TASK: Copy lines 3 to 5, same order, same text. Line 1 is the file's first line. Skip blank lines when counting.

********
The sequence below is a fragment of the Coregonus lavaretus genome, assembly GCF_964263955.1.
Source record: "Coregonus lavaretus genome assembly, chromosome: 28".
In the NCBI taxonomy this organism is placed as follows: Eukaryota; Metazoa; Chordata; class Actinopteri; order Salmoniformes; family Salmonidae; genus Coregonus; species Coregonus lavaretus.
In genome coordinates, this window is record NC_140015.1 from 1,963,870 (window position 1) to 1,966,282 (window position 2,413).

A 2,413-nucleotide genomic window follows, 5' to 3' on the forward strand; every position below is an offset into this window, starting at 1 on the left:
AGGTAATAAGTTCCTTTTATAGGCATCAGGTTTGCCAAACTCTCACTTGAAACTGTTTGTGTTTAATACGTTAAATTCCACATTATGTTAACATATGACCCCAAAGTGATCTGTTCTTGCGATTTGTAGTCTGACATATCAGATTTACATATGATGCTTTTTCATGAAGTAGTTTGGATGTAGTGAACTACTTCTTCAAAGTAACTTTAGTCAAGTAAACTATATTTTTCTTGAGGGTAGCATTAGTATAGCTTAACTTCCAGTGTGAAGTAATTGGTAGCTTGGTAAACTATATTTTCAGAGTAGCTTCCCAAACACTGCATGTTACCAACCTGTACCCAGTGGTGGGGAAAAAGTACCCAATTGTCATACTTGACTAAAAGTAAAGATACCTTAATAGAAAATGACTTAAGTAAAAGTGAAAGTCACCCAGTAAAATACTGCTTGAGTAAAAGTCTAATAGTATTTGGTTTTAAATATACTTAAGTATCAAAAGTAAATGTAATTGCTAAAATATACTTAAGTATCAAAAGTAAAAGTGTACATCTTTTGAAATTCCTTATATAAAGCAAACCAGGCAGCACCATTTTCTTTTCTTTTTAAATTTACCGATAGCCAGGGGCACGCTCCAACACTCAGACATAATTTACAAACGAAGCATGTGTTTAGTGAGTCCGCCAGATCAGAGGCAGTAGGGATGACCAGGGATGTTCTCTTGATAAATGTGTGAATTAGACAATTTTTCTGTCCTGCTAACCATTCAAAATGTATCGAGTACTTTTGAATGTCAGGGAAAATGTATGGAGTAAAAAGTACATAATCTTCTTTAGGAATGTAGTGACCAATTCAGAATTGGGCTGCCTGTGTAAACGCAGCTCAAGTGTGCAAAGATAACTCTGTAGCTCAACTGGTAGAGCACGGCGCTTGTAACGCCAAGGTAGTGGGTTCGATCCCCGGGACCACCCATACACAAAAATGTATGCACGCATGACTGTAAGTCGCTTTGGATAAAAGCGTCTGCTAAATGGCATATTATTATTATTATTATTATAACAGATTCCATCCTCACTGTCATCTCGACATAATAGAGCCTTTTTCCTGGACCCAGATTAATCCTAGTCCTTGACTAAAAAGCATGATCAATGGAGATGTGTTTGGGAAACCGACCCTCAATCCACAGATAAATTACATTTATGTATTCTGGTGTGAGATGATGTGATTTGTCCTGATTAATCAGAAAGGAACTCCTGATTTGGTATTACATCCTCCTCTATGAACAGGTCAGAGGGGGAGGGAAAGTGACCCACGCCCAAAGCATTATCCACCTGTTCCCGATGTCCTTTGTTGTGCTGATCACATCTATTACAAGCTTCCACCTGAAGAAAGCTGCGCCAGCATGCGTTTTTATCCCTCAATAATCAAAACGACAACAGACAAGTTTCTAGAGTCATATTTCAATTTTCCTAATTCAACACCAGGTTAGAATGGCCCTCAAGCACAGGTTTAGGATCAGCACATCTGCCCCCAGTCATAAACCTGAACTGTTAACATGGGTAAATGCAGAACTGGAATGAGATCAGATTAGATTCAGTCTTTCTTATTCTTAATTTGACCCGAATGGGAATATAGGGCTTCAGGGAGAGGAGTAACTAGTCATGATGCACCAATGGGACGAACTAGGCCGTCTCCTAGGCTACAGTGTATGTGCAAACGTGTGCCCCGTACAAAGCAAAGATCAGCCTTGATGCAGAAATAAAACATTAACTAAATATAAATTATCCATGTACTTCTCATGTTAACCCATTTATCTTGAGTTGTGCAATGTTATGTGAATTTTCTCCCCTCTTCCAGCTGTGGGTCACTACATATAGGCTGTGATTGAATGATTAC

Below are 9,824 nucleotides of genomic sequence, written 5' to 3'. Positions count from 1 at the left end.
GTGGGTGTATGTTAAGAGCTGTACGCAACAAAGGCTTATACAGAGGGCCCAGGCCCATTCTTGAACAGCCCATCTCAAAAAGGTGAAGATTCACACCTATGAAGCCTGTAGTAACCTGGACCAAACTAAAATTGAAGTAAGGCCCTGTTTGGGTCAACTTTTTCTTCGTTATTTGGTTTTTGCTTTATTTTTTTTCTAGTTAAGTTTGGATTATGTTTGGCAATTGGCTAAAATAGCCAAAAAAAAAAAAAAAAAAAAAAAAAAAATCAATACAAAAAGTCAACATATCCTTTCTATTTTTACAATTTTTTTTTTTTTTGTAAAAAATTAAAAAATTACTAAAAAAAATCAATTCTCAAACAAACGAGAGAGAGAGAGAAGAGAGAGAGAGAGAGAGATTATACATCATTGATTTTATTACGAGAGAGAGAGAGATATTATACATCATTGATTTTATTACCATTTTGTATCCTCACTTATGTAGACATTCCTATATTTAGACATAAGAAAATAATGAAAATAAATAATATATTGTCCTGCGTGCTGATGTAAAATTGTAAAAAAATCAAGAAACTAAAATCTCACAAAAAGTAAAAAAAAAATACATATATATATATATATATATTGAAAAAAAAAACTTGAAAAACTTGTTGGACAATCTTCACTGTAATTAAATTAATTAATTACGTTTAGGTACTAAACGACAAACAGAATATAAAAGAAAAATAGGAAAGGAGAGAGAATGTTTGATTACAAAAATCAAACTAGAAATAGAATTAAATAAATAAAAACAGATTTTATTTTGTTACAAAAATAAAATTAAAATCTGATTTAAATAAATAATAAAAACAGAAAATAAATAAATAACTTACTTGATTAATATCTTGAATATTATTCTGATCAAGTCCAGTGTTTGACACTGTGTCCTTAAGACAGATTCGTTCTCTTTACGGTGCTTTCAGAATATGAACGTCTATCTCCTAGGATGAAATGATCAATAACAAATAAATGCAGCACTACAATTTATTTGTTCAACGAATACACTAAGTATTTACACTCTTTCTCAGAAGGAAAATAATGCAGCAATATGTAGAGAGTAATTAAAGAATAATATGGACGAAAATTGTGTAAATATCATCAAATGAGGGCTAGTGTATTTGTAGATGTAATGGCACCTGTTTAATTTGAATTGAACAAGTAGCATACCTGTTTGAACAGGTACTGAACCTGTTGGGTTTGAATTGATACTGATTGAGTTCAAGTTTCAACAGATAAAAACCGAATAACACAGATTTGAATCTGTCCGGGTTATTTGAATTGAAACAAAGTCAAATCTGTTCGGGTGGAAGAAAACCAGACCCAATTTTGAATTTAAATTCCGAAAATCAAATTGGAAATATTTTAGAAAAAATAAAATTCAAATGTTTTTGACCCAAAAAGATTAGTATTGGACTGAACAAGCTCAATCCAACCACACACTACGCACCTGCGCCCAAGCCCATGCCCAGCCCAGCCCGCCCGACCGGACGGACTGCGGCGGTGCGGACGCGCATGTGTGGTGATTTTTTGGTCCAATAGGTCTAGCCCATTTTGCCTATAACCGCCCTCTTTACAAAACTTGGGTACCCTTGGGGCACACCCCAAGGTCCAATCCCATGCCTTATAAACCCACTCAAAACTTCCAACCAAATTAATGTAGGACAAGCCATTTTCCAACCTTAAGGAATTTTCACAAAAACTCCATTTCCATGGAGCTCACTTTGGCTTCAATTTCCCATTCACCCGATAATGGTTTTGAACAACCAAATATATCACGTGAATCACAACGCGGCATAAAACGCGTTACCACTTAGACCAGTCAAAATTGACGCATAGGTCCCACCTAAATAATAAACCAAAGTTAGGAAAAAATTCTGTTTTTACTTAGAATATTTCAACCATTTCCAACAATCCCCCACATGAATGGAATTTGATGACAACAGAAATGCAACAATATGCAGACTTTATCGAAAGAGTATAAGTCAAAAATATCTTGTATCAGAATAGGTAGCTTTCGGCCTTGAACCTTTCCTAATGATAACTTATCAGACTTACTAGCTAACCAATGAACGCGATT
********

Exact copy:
In the NCBI taxonomy this organism is placed as follows: Eukaryota; Metazoa; Chordata; class Actinopteri; order Salmoniformes; family Salmonidae; genus Coregonus; species Coregonus lavaretus.
In genome coordinates, this window is record NC_140015.1 from 1,963,870 (window position 1) to 1,966,282 (window position 2,413).

A 2,413-nucleotide genomic window follows, 5' to 3' on the forward strand; every position below is an offset into this window, starting at 1 on the left: